Abdominal symptoms and health-related quality of life. Gastrointestinal symptom and SF-36 questionnaires were completed by all patients during treatment with lanreotide. In the first 6 months we collected data for all 41 patients, whereas data for the complete 12 months lanreotide were available for 31 patients (76%). Main reason for loss to follow-up was that questionnaires were not available for analysis. Analysis of the GI questionnaires showed that the item ‘fasting lower abdominal pain’ scored significantly lower after 12 months compared to baseline (P < 0.05), whereas for other items no statistically significant change was found (Table 2). Similar to the results of the initial trial, the only statistically significant change in the SF-36 after 12 months of lanreotide was improvement of the health perception domain (42–59, P < 0.05). All other domains remained unchanged during the 12 months of lanreotide treatment (Table 3).
|T0 (n = 31)||T12 (n = 31)|
|Unrelated to defecation||8/30||7/29|
|Loss of appetite||10/31||11/31|
|Shortness of breath||15/31||13/31|
|Involuntary weight loss||3/31||3/31|
|VAS pain score†||23||21|
|T0 (n = 31)||T12 (n = 31)|
|Physical functioning||67 ± 25||69 ± 24|
|Social functioning||76 ± 24||78 ± 25|
|Physical role functioning||47 ± 45||56 ± 44|
|Emotional role functioning||85 ± 28||84 ± 35|
|Mental health||75 ± 15||77 ± 15|
|Vitality||54 ± 22||57 ± 23|
|Bodily pain||22 ± 12||22 ± 12|
|Change in health perception||42 ± 25||59 ± 24*|
|General health perception||54 ± 21||55 ± 21|
|Physical component summary||53 ± 19||56 ± 21|
|Mental component summary||69 ± 17||70 ± 19|
We assembled a new cohort consisting of all 22 patients who received a CT scan 6 months after stopping lanreotide to evaluate the effect of lanreotide after cessation of lanreotide. Basic characteristics were comparable to the primary cohort (Table 1).
Change of liver volume. Change of liver volume during 12 months of lanreotide showed the same trend as observed in the original group. Liver volume decreased after 12 months of treatment from 4375 mL (IQR 2568–5943) to 4246 mL (IQR 2103–5741). Treatment was stopped at that point and 6 months later the patients were subjected to a CT scan. Here, we observed a rebound growth of liver volume with an increase to 4487 mL (IQR 2101–6091), consistent with a growth of 4% (IQR 0–6%, P < 0.05) (Figure 2).
Change of kidney volume. The 15 ADPKD patients in this subgroup also received CT kidney volumetry 6 months after end of treatment. Similarly to the primary cohort, median total kidney volume remained constant during 12 months of lanreotide treatment, with an initial volume of 1156 mL (IQR 735–1751) at baseline and 1114 mL (IQR 666–1670) after 12 months of treatment. Kidney growth resumed after stopping of therapy, as kidney volume increased to 1089 mL (IQR 748–1761), which is consistent with an increase of 2% (IQR −1–12%, P < 0.05) (Figure 4).
Treatment was discontinued in five patients (12%) after a median period of 9 months (range 8–9 months). Reasons for discontinuation were liver transplantation (n = 2), hair loss (n = 1), steatorrhoea (n = 1) and fear of progression of disease (n = 1).
Liver enzyme values remained constant during the observation period of 12 months. Similarly, creatinine values remained unchanged, regardless of initial diagnosis (PCLD or ADPKD). During the first 6 months of treatment albumin increased slightly, but significantly (P < 0.01) and remained increased until the end of 12-month treatment (Table 4).
|T0 (n = 31)||T12 (n = 31)|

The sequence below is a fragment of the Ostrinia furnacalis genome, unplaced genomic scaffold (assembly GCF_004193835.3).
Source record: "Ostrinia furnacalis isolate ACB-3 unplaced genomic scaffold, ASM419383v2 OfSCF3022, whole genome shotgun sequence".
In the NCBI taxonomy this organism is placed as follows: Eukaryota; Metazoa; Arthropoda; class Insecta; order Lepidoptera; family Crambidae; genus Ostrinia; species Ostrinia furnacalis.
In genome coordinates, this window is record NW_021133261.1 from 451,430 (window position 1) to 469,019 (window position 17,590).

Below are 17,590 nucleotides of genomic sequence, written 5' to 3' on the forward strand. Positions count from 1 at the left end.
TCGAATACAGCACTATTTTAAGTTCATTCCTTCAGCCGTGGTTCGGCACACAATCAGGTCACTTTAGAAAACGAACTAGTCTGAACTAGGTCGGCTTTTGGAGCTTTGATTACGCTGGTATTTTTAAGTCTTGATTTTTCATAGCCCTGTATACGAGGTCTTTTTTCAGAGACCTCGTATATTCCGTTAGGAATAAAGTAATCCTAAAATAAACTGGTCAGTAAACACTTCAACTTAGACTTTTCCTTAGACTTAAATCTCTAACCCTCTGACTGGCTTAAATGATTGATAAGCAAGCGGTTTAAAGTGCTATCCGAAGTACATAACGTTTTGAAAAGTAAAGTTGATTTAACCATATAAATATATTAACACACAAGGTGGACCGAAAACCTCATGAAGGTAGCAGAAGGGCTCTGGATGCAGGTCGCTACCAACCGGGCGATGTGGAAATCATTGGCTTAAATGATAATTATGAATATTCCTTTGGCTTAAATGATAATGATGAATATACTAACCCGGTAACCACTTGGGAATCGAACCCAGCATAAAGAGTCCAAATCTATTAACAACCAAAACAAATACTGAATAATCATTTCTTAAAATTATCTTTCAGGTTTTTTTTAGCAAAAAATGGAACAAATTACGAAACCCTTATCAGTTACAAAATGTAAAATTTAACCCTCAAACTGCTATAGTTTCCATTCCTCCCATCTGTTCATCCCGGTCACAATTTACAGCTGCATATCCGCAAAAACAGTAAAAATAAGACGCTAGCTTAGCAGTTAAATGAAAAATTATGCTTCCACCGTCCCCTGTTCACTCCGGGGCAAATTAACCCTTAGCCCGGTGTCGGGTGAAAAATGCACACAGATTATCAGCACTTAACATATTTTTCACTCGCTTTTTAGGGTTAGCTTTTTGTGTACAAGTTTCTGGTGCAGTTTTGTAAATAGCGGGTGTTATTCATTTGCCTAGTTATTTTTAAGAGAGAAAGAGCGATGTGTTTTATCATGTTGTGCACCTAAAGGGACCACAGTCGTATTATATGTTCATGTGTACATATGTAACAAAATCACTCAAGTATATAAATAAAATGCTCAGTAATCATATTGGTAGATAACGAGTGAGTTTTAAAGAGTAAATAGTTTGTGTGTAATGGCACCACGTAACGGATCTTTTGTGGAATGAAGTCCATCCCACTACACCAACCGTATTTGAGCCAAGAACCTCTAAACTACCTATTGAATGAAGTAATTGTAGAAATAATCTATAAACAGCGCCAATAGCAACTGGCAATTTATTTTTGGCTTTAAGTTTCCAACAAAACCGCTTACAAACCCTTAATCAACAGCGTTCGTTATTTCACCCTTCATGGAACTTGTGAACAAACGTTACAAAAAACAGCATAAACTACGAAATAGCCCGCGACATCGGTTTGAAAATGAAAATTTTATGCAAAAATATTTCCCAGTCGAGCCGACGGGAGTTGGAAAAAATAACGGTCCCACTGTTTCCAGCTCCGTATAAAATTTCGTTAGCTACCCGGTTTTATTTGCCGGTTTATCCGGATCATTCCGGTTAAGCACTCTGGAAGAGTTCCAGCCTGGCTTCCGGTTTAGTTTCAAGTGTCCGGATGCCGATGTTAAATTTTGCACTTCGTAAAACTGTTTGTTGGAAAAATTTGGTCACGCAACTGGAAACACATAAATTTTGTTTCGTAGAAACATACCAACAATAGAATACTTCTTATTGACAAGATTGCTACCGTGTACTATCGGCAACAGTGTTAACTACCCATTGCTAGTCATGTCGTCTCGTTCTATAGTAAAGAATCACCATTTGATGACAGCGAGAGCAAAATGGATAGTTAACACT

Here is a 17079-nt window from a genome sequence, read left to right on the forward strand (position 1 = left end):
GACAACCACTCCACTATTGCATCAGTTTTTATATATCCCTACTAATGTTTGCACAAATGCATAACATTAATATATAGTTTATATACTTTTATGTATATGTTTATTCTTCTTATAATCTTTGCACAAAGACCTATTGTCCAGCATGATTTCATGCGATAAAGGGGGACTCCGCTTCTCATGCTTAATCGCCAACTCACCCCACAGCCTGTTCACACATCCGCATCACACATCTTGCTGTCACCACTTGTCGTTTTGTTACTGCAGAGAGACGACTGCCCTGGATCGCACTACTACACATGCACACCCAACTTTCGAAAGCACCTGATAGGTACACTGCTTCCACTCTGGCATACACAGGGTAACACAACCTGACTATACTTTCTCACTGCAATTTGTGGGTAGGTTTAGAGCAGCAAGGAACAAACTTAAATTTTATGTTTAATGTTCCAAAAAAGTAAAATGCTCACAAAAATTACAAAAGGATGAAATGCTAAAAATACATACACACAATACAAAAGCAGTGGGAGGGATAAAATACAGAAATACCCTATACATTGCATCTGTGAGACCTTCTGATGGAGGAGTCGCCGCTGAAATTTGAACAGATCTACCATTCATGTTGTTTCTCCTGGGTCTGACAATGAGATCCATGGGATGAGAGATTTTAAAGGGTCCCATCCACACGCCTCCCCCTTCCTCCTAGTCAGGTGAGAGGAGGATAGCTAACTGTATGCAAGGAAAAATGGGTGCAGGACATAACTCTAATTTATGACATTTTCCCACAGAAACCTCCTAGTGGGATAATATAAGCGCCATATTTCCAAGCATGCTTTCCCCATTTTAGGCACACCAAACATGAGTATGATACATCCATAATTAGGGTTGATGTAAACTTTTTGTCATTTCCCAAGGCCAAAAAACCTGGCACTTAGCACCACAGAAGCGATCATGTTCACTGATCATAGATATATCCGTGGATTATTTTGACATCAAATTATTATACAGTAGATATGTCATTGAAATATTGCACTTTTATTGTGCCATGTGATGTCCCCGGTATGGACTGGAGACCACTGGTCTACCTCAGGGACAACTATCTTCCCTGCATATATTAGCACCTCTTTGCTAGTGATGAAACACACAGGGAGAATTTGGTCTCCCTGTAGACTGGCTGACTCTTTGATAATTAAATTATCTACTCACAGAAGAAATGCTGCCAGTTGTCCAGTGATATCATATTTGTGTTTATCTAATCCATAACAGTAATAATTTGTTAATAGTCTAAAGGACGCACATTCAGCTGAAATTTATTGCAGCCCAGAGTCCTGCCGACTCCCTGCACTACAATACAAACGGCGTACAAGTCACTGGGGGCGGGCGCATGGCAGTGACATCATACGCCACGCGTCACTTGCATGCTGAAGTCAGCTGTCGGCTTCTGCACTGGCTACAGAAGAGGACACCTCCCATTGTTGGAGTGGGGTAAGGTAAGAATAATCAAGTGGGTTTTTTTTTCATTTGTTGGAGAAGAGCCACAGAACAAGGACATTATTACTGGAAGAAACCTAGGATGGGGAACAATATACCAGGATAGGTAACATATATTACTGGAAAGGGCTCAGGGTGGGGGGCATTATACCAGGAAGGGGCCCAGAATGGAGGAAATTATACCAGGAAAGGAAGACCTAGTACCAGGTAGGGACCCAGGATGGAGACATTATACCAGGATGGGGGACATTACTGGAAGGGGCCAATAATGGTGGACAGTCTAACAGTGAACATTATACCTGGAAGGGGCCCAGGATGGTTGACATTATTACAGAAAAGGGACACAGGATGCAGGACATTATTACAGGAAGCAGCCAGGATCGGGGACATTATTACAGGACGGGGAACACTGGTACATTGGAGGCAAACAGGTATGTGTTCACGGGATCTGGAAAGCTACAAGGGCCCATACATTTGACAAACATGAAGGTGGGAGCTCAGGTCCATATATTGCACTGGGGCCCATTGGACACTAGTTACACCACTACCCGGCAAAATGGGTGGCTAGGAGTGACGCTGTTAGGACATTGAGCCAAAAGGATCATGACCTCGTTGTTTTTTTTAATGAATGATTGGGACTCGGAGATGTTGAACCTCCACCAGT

|Creatinine (μmol/L)||81 ± 36||74 ± 22|
|ASAT (U/L)||30 ± 22||31 ± 24|
|ALAT (times ULN)||1.1 ± 0.5||1.2 ± 0.5|
|AF (times ULN)||1.2 ± 0.6||1.3 ± 0.9|
|GGT (times ULN)||4.0 ± 4.4||3.8 ± 3.9|
|Bilirubin (μmol/L)||11 ± 7||11 ± 6|
|Albumine (g/L)||42 ± 4||43 ± 4*|
|Glucose (mmol/L)||5.1 ± 0.9||5.3 ± 1.0|
This article describes the clinical outcomes and safety profiles of patients who received lanreotide therapy for PLD for up to 12 months. The main observation was that 12 months of lanreotide caused a median reduction of liver volume of 4%. The effect seemed to be independent of gender, age, diagnosis, genetic cause of the disease, or initial size of the liver. The major caveat is that this study was underpowered to detect a significant effect for one of these variables. The design of our trial allowed us to study the temporal effects of lanreotide administration on liver and kidney volumes. We found that the reduction of total liver volume was realised in the first 6 months of treatment, and that continuation of therapy for another 6 months maintained the beneficial effect. Subsequently, we assessed the effect of cessation and found that in the cohort of 22 patients studied, liver volumes returned to values seen at start of treatment. As a corollary, there are three possible implications for the concept of somatostatin analogue therapy in PLD. First, our data suggest that continuous treatment is needed to maintain the effect; second, the effect is mainly achieved within the first 6 months of therapy; and third, discontinuation results in recurrence of growth of liver volume to values seen at baseline.
Based on our observations and the data from placebo arms of other randomised clinical trials it is possible to assess the natural course of PLD. We observed that in our original trial liver volume increased with 1.6% after 6 months,16 whereas another trial observed an increase of 0.9% after 12 months.14 A third trial showed an increase of liver volume of 1.2% during 6 months.15 One should realise that the first two trials contained both ADPKD and PCLD patients, whereas the latter included exclusively ADPKD patients. Based on these data from placebo arms, the conclusion is warranted that the growth rate of PLD under lanreotide is delayed which is a clear departure from the ‘normal’ natural course. Notably, when lanreotide is stopped this beneficial effect disappears and liver growth returns to its ‘normal’ course. This finding was also observed previously in a patient who received short-acting octreotide for 90 days; liver volume of this patient returned back to baseline at 3 months of follow-up after an initial reduction of 9.4%.19 The caveat of these observations is that they are uncontrolled by nature.